Events in London and other major cities across the UK over the previous weeks by the student populace in relation to the proposed rises in tuition fees and educational cuts by the coalition government may appear far away from Shetland, but sadly for the pupils, parents and teachers of Scalloway Junior High School they have been brought sharply home.
The vote to close Scalloway secondary department is again a further example of the SIC railroading through ill-thought policies to the detriment of the Shetland public on a large scale and thus it represents yet another gross and reckless abuse of power by council members.
I was a pupil at Scalloway from 1994 as a primary one pupil until the end of secondary four and I can say without doubt the education I received at the junior high went a long way to helping me achieve my goal of entering university. However in the interests of not appearing to be biased I can also say that I had a fantastic education at the Anderson High School.
Education is however much more about experience than examination grades, something which has recently become apparent in Scottish education with the implementation of the Curriculum for Excellence.
Curriculum for Excellence wishes to build confident individuals, successful learners, effective contributors and responsible citizens. It also focuses on the life and ethos of a school and its community and nobody can argue that in a community such as Scalloway this is not profound.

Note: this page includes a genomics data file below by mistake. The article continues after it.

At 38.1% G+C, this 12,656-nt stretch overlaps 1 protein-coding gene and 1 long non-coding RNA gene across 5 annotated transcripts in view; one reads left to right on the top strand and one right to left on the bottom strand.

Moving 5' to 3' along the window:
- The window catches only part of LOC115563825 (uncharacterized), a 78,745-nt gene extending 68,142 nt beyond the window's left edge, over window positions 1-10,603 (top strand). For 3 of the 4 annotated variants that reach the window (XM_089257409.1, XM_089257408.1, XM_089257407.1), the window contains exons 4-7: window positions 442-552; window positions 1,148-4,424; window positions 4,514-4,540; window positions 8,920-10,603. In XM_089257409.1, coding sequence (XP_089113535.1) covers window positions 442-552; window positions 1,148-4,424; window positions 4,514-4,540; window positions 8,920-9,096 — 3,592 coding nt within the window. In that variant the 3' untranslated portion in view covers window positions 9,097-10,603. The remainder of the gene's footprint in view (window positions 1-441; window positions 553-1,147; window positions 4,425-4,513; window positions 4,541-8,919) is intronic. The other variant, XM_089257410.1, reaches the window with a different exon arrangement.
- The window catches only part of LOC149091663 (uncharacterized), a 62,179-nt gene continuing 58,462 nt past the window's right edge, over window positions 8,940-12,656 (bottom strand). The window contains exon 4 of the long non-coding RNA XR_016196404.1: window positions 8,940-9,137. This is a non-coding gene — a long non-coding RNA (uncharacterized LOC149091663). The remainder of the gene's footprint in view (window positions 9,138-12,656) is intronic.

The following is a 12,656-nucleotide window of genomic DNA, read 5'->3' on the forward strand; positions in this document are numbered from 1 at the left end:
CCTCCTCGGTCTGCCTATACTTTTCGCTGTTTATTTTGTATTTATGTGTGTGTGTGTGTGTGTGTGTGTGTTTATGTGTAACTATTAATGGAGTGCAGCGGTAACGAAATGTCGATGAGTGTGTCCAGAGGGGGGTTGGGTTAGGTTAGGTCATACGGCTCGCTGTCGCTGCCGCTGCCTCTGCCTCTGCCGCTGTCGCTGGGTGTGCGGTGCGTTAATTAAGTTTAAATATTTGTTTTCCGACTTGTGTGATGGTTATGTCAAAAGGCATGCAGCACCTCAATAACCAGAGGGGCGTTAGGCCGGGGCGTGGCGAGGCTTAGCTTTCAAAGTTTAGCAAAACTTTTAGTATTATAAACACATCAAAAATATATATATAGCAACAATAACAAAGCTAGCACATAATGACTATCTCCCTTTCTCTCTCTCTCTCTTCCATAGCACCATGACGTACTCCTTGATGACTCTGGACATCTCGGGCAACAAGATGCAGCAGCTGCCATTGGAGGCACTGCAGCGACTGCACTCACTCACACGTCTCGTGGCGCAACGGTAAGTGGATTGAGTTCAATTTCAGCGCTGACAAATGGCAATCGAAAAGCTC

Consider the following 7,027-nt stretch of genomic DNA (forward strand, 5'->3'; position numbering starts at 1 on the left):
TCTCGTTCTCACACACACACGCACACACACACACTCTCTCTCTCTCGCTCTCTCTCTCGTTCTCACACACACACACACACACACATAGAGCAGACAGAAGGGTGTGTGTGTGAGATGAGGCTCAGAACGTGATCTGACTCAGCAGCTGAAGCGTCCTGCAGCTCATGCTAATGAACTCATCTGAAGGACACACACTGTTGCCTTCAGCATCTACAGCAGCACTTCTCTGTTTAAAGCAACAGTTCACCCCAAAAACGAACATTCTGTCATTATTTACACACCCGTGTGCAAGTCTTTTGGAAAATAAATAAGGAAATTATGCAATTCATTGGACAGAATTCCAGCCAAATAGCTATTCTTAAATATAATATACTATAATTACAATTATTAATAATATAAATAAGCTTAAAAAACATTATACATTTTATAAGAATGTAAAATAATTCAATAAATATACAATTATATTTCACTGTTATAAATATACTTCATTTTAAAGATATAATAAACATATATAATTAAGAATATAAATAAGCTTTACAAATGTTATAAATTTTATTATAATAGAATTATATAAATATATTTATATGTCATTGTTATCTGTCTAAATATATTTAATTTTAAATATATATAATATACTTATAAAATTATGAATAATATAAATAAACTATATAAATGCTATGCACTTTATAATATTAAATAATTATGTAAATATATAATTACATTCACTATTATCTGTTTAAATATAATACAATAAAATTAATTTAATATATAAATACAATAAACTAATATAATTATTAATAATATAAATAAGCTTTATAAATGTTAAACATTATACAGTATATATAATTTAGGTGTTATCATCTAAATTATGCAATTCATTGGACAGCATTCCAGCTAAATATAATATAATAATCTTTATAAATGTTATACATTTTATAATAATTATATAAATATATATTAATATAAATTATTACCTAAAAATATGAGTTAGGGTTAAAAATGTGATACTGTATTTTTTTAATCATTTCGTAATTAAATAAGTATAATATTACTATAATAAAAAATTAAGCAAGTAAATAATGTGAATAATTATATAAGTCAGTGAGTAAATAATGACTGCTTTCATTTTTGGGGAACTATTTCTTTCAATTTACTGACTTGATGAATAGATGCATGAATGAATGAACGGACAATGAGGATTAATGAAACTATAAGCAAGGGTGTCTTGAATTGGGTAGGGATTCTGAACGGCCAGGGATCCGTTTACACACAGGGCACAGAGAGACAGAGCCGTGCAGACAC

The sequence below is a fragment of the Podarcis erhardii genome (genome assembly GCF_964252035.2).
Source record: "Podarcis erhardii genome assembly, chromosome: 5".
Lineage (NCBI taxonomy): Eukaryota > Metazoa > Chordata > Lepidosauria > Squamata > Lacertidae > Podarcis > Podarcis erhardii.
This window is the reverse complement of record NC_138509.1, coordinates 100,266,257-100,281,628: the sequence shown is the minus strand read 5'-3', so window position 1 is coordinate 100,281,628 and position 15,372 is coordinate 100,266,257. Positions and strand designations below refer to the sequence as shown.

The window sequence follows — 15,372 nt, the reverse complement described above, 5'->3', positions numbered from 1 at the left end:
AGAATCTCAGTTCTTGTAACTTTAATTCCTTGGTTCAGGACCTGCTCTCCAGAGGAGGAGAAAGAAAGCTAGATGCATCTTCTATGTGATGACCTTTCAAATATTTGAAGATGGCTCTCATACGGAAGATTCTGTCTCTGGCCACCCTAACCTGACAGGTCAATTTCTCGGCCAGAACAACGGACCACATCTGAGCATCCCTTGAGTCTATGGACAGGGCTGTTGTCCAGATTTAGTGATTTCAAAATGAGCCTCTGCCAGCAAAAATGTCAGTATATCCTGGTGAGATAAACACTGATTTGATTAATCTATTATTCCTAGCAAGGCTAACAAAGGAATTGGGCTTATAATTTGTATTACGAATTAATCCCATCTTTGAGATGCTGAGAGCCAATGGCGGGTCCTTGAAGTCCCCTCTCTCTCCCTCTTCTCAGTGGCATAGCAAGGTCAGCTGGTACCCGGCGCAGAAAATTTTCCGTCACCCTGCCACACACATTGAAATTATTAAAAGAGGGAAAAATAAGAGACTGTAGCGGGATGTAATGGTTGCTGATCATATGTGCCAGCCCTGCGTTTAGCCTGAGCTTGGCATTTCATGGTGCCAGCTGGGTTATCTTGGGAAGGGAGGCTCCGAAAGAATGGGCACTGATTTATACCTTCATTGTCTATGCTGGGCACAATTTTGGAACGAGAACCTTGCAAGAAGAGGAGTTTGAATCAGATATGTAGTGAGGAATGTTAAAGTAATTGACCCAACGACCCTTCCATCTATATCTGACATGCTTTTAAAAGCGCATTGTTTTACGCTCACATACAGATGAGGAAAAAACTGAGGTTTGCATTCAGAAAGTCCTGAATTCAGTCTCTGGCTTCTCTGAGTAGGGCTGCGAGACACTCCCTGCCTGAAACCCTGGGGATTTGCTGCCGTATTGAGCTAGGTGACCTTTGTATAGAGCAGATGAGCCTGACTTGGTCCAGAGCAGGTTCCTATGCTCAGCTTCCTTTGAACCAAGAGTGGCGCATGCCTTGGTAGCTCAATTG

I remember the ethos and spirit at Scalloway school well – the sports day, the closing ceremonies, local drama productions, opening displays to the community and more. Furthermore have not the pupils of Scalloway Junior High School shown that in their determination and courage to democratically fight for a school which they believe in that they embody Curriculum for Excellence as a school and as a community?
What will be the effect on the confident individuals entering their final standard grade year who will have to join classes with students in a subject such as modern studies who have perhaps studied different units to their peers? What provisions have been thought out for such students, or is it simply more important that the secondary department should be closed to cut down on monetary issues which have been created through SIC recklessness and negligence in the first instance?
Yes, perhaps the Scalloway secondary department should be closed and indeed others. That question, however, is not for now. It is for the future and for when a new fully equipped and capable high school is built for all the communities in Shetland – the logical method of an education overhaul.
The momentum has not been lost from this fight. If it has not already been started or considered then people should come together to petition the Scottish Parliament itself to try halt this shambolic process – I do not advocate staging a sit-in or smashing windows at the Town Hall, something tells me it would have little impact regardless.
It makes me truly sick to the core when I think of all the money which was lost over the “Clarkgate” affair, not to mention others, which could have potentially kept a truly exceptional school and community alive. In the words of the student protestors: education RIP.
James Arthur Johnson
Law with European Legal Studies undergraduate
The University of Aberdeen,